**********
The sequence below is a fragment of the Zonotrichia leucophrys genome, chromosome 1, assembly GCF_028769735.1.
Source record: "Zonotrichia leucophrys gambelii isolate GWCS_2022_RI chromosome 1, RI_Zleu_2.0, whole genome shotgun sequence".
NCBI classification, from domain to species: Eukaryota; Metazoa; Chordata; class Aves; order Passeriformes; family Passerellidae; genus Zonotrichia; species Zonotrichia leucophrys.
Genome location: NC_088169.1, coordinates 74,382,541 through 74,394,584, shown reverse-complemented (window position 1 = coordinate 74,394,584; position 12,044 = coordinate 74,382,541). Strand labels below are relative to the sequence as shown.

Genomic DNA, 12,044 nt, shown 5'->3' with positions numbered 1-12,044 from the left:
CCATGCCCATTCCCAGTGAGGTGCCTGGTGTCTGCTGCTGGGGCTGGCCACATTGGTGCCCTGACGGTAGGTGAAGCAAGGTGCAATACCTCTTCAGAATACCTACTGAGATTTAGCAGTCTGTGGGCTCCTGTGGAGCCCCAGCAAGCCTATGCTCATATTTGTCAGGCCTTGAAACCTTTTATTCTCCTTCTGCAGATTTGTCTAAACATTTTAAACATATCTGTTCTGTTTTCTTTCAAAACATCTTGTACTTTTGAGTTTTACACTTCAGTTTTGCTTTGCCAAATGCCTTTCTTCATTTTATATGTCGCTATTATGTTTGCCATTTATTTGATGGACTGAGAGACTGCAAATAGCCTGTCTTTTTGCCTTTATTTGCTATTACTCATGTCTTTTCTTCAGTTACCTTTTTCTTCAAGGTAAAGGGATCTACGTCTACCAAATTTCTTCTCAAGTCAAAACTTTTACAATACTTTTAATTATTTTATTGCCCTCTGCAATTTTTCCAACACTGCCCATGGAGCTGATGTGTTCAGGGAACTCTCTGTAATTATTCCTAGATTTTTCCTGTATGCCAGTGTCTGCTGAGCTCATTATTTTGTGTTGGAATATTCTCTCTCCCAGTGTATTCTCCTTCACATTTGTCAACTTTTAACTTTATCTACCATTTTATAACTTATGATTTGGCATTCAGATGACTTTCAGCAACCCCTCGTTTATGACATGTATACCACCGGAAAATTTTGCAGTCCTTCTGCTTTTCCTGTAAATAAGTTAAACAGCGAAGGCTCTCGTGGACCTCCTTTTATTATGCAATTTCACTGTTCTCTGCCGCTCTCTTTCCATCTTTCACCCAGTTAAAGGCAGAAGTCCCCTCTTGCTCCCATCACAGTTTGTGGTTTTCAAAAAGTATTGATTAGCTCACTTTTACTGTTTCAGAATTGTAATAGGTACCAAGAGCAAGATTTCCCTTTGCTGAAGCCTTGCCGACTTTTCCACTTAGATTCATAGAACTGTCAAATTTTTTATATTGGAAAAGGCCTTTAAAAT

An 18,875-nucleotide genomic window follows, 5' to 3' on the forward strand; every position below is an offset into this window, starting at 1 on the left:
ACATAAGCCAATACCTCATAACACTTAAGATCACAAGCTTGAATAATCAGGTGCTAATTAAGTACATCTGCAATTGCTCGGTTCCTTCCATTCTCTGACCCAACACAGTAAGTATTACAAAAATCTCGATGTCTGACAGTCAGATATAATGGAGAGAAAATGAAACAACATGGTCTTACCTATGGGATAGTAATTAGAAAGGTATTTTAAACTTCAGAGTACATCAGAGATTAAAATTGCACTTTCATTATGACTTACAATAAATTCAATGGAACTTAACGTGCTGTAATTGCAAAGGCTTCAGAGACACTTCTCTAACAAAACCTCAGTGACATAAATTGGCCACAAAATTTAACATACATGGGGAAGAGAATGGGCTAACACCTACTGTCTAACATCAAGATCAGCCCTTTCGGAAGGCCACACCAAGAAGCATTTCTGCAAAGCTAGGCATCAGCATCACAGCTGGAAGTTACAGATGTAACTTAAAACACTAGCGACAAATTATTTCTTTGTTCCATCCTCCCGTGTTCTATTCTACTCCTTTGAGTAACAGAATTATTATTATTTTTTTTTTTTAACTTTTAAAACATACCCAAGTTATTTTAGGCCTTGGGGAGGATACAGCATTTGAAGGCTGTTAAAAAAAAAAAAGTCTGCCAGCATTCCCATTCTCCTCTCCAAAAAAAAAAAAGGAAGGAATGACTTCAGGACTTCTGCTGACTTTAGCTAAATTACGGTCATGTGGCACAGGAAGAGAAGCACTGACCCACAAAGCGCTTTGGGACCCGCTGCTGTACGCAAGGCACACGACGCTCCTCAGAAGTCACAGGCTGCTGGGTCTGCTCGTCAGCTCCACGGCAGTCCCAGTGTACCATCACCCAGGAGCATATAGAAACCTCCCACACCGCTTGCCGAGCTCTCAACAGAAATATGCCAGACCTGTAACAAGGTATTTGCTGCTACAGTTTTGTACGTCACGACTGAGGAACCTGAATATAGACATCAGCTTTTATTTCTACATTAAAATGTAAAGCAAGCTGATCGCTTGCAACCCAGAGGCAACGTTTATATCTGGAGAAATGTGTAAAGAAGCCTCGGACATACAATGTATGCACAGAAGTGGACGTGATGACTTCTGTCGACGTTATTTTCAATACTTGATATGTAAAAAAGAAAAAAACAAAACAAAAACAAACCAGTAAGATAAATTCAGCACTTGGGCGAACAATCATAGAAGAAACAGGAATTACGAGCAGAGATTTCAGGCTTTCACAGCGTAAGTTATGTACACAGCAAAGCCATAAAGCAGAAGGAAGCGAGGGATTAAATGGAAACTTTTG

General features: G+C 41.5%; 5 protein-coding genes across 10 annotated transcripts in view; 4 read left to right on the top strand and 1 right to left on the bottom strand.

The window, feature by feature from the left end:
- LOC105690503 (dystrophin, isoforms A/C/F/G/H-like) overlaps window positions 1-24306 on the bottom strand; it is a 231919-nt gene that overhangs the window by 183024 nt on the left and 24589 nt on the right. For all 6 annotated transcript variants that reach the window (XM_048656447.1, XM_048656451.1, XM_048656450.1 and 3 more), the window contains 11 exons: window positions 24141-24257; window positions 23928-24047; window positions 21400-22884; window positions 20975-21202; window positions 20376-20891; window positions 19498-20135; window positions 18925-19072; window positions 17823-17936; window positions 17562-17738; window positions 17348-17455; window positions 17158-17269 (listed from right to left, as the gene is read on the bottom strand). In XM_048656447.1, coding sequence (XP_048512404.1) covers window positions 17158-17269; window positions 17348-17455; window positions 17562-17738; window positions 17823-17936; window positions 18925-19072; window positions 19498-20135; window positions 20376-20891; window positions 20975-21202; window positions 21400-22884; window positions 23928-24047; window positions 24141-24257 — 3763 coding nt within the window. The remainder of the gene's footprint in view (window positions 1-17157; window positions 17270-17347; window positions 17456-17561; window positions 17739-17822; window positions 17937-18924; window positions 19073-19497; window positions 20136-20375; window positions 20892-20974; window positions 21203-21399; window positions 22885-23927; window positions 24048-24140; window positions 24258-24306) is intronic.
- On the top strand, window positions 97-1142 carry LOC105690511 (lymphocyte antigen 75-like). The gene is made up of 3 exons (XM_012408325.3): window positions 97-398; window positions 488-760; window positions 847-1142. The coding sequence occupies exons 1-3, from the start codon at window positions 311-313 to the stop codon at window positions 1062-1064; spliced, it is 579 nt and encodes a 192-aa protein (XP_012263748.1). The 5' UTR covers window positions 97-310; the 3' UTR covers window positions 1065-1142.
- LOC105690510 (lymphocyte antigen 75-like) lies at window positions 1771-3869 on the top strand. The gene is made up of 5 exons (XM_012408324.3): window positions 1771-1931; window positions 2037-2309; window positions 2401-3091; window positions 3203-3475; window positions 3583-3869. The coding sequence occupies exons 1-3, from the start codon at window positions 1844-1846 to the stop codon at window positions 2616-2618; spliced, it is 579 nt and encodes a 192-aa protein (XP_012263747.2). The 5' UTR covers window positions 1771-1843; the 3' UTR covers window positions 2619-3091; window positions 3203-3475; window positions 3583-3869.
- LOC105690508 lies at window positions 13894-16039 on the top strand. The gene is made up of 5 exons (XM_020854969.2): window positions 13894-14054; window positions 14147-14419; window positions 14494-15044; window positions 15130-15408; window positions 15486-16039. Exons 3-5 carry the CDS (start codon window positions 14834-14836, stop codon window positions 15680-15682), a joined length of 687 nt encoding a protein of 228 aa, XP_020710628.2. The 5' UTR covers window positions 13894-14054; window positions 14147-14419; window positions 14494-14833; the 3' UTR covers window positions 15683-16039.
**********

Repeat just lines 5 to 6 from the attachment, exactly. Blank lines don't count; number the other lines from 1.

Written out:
Genomic DNA, 12,044 nt, shown 5'->3' with positions numbered 1-12,044 from the left:
CCATGCCCATTCCCAGTGAGGTGCCTGGTGTCTGCTGCTGGGGCTGGCCACATTGGTGCCCTGACGGTAGGTGAAGCAAGGTGCAATACCTCTTCAGAATACCTACTGAGATTTAGCAGTCTGTGGGCTCCTGTGGAGCCCCAGCAAGCCTATGCTCATATTTGTCAGGCCTTGAAACCTTTTATTCTCCTTCTGCAGATTTGTCTAAACATTTTAAACATATCTGTTCTGTTTTCTTTCAAAACATCTTGTACTTTTGAGTTTTACACTTCAGTTTTGCTTTGCCAAATGCCTTTCTTCATTTTATATGTCGCTATTATGTTTGCCATTTATTTGATGGACTGAGAGACTGCAAATAGCCTGTCTTTTTGCCTTTATTTGCTATTACTCATGTCTTTTCTTCAGTTACCTTTTTCTTCAAGGTAAAGGGATCTACGTCTACCAAATTTCTTCTCAAGTCAAAACTTTTACAATACTTTTAATTATTTTATTGCCCTCTGCAATTTTTCCAACACTGCCCATGGAGCTGATGTGTTCAGGGAACTCTCTGTAATTATTCCTAGATTTTTCCTGTATGCCAGTGTCTGCTGAGCTCATTATTTTGTGTTGGAATATTCTCTCTCCCAGTGTATTCTCCTTCACATTTGTCAACTTTTAACTTTATCTACCATTTTATAACTTATGATTTGGCATTCAGATGACTTTCAGCAACCCCTCGTTTATGACATGTATACCACCGGAAAATTTTGCAGTCCTTCTGCTTTTCCTGTAAATAAGTTAAACAGCGAAGGCTCTCGTGGACCTCCTTTTATTATGCAATTTCACTGTTCTCTGCCGCTCTCTTTCCATCTTTCACCCAGTTAAAGGCAGAAGTCCCCTCTTGCTCCCATCACAGTTTGTGGTTTTCAAAAAGTATTGATTAGCTCACTTTTACTGTTTCAGAATTGTAATAGGTACCAAGAGCAAGATTTCCCTTTGCTGAAGCCTTGCCGACTTTTCCACTTAGATTCATAGAACTGTCAAATTTTTTATATTGGAAAAGGCCTTTAAAAT